The sigh gulp, sigh gulp cadence of  a nursing baby at your breast. The smell of diaper cream and baby lotion that permeates everything. The sweet ache of holding a sleeping child in your arms and how profound the trust that makes such a thing possible. The sheer delight on a toddler's face when he knocks down the tower of blocks. The way that never gets old or any less thrilling. How a storybook is just as captivating the hundredth time as it was the first. How fiercely little arms can cling. How deeply and unconditionally little hearts can love.

But there are things that stand out in my memory with such stark clarity that I will never forget, even when my babies are grizzled old men with histories independent of the one I have written for them.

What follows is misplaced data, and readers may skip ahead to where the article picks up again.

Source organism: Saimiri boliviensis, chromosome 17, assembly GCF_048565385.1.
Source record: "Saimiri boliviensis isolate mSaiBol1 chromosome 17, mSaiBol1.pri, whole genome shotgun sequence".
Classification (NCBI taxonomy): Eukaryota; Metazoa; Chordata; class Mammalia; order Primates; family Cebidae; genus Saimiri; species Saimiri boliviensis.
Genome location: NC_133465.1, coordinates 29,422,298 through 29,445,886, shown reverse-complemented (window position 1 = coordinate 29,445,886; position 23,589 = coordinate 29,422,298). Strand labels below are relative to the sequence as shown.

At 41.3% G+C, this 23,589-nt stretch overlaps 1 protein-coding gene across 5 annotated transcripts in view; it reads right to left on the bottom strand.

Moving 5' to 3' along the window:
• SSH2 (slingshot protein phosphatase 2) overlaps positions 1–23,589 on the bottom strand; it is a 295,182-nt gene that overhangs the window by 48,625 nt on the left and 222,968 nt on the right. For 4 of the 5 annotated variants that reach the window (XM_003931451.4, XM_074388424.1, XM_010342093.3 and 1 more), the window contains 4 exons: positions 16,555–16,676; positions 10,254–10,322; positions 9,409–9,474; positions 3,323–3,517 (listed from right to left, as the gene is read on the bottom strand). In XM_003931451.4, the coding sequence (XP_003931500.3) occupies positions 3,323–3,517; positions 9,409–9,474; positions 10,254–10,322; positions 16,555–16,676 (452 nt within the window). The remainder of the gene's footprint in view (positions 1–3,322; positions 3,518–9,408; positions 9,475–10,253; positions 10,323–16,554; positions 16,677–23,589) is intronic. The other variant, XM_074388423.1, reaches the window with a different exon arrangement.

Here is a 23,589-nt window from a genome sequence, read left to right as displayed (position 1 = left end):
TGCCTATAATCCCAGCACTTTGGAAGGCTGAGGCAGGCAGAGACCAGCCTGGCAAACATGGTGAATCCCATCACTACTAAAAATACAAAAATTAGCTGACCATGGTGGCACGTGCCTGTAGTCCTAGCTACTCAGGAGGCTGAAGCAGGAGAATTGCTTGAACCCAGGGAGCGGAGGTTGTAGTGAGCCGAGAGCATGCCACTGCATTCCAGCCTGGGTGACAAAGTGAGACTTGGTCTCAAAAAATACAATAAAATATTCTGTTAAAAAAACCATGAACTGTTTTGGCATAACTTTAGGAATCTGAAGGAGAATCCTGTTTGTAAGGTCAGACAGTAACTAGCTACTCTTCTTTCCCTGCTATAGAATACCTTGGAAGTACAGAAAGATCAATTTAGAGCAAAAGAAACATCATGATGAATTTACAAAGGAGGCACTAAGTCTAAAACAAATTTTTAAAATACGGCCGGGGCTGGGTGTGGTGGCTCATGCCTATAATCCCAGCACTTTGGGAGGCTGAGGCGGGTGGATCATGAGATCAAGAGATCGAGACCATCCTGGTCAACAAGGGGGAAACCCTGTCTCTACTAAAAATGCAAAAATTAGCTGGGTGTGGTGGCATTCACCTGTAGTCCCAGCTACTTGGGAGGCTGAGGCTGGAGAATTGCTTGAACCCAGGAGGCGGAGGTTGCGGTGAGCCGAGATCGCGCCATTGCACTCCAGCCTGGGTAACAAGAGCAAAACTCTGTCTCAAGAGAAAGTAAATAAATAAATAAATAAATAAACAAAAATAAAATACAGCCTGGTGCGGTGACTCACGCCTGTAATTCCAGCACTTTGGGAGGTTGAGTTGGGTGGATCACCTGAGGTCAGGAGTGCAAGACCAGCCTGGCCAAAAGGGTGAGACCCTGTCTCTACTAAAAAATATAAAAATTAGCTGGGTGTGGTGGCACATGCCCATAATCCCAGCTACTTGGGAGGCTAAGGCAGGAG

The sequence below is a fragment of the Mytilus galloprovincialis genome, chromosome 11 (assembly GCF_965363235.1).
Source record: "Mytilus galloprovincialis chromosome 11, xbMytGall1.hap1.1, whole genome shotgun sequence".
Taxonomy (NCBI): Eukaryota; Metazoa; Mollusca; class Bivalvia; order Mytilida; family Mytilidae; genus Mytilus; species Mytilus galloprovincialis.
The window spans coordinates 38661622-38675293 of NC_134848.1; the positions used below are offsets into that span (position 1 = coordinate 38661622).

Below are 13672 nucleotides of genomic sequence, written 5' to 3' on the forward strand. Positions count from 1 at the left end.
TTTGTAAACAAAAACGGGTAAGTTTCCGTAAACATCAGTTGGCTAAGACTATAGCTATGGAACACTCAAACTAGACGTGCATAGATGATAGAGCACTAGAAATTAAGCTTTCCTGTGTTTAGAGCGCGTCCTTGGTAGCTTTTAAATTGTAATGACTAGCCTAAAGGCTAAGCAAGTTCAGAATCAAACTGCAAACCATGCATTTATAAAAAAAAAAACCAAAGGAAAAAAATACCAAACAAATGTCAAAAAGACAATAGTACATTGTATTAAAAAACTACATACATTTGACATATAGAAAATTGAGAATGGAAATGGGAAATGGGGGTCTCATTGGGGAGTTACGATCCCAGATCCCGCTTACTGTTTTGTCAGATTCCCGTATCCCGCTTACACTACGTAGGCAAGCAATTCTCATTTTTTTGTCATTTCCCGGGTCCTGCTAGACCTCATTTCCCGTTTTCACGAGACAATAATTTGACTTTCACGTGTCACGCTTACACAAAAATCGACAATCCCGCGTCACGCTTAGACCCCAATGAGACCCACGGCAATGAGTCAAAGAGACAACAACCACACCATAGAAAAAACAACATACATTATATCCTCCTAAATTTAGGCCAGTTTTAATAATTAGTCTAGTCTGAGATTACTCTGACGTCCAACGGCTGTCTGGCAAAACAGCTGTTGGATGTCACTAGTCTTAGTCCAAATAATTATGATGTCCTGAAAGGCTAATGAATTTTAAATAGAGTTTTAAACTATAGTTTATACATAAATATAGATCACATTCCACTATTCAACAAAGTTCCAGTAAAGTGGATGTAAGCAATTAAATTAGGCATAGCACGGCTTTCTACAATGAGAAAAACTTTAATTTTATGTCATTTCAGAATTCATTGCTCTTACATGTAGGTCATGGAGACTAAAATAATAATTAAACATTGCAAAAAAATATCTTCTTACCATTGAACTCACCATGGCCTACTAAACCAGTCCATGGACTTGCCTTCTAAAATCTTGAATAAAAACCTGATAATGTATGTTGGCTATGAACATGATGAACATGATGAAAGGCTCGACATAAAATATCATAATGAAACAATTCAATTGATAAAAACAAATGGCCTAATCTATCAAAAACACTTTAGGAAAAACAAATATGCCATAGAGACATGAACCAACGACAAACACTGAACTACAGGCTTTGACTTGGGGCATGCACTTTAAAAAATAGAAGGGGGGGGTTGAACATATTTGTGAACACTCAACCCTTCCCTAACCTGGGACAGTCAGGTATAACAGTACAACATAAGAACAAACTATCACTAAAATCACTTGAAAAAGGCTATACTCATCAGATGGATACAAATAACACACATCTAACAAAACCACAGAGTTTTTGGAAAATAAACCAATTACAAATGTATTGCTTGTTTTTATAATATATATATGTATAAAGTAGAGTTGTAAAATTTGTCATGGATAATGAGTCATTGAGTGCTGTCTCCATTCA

Bloody t-shirt day was one of those.

There had been signs.

Repeated indignant calls from the P.E. teacher reporting that my son would not dress out for gym. I didn't find that alarming. He was a pudgy kid who had been incessantly bullied. Why on earth would he make himself so vulnerable as to expose to the world a body he had learned to loathe?

My kitchen shears disappeared. But there are always projects and cutting implements are in high demand when resources are shared. They bounce around from room to room and almost never reside in their rightful place.

Holes appeared in the cuffs of long sleeved shirts, through which to loop thumbs. As a child of the eighties, I knew full well that  fashion trends are often quite bizarre and arbitrary, so again, I didn't question. WE wore our clothing backwards for heaven's sake.

He began to eschew no show socks and opted for crew length instead. I didn't realize that socks held such significance. If there's anything that you take from this, make it that. Socks matter.

The bloody t-shirt though....that I couldn't deny.